I’ve been waiting for this album to come out since the Bang on a Can Marathon back in June. That was when I heard Maya Beiser premiere Michael Harrison’s Just Ancient Loops. During the BOAC Marathon, I was volunteering at the merchandise table. Immediately after the final, resounding chord of Just Ancient Loops, crowds of people rushed over to see if Cantaloupe had an album with the piece on it for sale. Unfortunately, we had to turn everyone away with the promise that there would be a CD soon. The good news for all those disappointed Marathon-goers is that the wait is finally over.
Called Time Loops, Harrison’s new album contains his piece Just Ancient Loops as well as his pieces Raga Prelude I (Yaman) and Hijaz. In addition to works by Harrison, the album also includes two pieces that have greatly influenced the composer: Arvo Part’s Spiegel Im Spiegel and the Bach/Gounod Ave Maria. The title track of the album is Harrison’s reinterpretation of Ave Maria, which plays a recording of the Bach piano part in reverse while a cello accompanies, playing the retrograde of the Gounod cello melody.
The real draw to Harrison and Beiser’s new release is Just Ancient Loops. Following Harrison’s practice of using just intonation, the piece is a three-movement masterpiece composed of multi-layered cello tracks. In the piece, Harrison uses raga-inspired drones, minimalist rhythms and textures, and beautiful melodies to encompass us in a wonderful soundscape all inspired by ancient modes. The purity and beauty that is obtained from the cello in this piece is stunning. If I had one issue with Just Ancient Loops, it would be that Harrison explores too much of the beautiful timbre of the cello without delving into the grittier side of the instrument.
The first movement (Genesis) opens with a rhythmic pizzicato pattern played over a drone. This soon gives rise to a theme that is frequently found throughout the rest of the piece. The laid back and rhythmic first movement eventually leads into a slower moving, emotional second movement (Chorale) that is less rhythmic and more, as its name suggests, like a chorale. However, the third movement (Ascension) quickly breaks away and returns to a rhythmic, upbeat, and energetic-yet-laid-back feel reminiscent of the first movement. The finale continues to grow and evolve, eventually culminating in a final chord that exposes Harrison’s just intonation, sounding many of the partials emerging from the low drone that has served as a foundation for the entire three-movement piece. The ending of Just Ancient Loops sums it up perfectly as a whole: absolutely stunning.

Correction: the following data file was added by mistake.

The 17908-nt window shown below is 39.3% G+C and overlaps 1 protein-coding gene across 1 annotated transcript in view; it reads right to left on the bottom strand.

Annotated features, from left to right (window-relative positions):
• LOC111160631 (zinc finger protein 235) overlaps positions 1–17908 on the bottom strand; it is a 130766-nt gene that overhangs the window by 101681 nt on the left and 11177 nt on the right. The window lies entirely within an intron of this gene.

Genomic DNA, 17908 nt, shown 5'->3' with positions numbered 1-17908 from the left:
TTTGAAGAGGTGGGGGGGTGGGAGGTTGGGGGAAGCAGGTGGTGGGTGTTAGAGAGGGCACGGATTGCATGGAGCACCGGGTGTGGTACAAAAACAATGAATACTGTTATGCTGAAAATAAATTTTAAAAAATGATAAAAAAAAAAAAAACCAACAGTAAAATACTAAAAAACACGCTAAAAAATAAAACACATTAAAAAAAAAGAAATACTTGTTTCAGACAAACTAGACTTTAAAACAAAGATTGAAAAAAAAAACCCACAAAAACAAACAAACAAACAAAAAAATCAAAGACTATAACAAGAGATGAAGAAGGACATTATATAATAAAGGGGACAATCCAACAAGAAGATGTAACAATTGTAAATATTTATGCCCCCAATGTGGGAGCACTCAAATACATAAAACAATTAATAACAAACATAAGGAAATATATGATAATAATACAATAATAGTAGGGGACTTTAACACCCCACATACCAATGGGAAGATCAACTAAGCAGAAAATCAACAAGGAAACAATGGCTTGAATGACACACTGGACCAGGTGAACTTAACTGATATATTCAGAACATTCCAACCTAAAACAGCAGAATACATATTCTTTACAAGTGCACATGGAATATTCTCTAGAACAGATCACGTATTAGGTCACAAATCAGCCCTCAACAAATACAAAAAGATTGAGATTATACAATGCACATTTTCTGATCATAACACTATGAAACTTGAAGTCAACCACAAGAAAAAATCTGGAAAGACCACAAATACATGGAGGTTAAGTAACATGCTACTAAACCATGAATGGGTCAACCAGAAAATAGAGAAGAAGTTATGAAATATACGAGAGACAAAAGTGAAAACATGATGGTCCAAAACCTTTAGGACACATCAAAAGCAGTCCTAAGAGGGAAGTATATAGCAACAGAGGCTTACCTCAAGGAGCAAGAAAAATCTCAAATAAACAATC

The only thing that is missing from the CD release of Just Ancient Loops is Bill Morrison’s beautiful video he made to accompany the piece. Part of the experience of the premiere at the BOAC Marathon was watching Beiser perform the piece on stage as Morrison’s film was projected onto her and the screen behind her. The divorce of Harrison’s music and Morrison’s film is a loss of some of the magic that left such a profound and impression of the piece on myself and many of those in the audience.
Despite the original promise showed by Just Ancient Loops, Harrison’s other pieces fall flat in comparison. His Raga Prelude I (Yaman) is a pretty piece, but it feels like it lacks any depth and gives the feeling of improvising cello-piano lines that last for 8 minutes. Hijaz suffers from a very strong sense of disconnect. It feels like Harrison attempted to combine two independent ideas in a seemingly awkward way. He begins by developing one idea before dropping it for another, develops the second idea for a while and then returns to develop the first idea again. This independent development feels disjointed, and while the end result is great, the path the composer took to obtain it feels awkward.
The remaining pieces on the album are ones that have influenced Harrison as well as Harrison’s reinterpretation of Ave Maria. Harrison and Beiser’s performance of Spiegel Im Spiegel is beautifully haunting, and their interpretation of the Bach/Gounod Ave Maria is wonderful. Harrison’s Time Loops is also fun to listen to just for the sake of hearing how it compares to the Bach/Gounod version.
Aside from the minor let down of Raga Prelude I (Yaman) and Hijaz, the performances by Harrison and especially Beiser are fantastic. While Harrison is often providing the background accompaniment, Beiser shines brightly in the foreground. Through Harrison’s music, Beiser is able to exploit the diversity of the cello and show the listener what she and her instrument are truly capable of. With her performance on Time Loops, Beiser once against reaffirms herself as a major force in new music.
Some letdowns aside, this is a great album. Harrison’s music is masterfully written and Beiser provides a stellar performance for this fantastic release. Fans from the BOAC Marathon who rushed the merchandise table will be more than satisfied, and those who missed the premiere of Just Ancient Loops in June are in for a treat.
Preorder Time Loops on Bang on a Can’s website (release date October 30, 2012).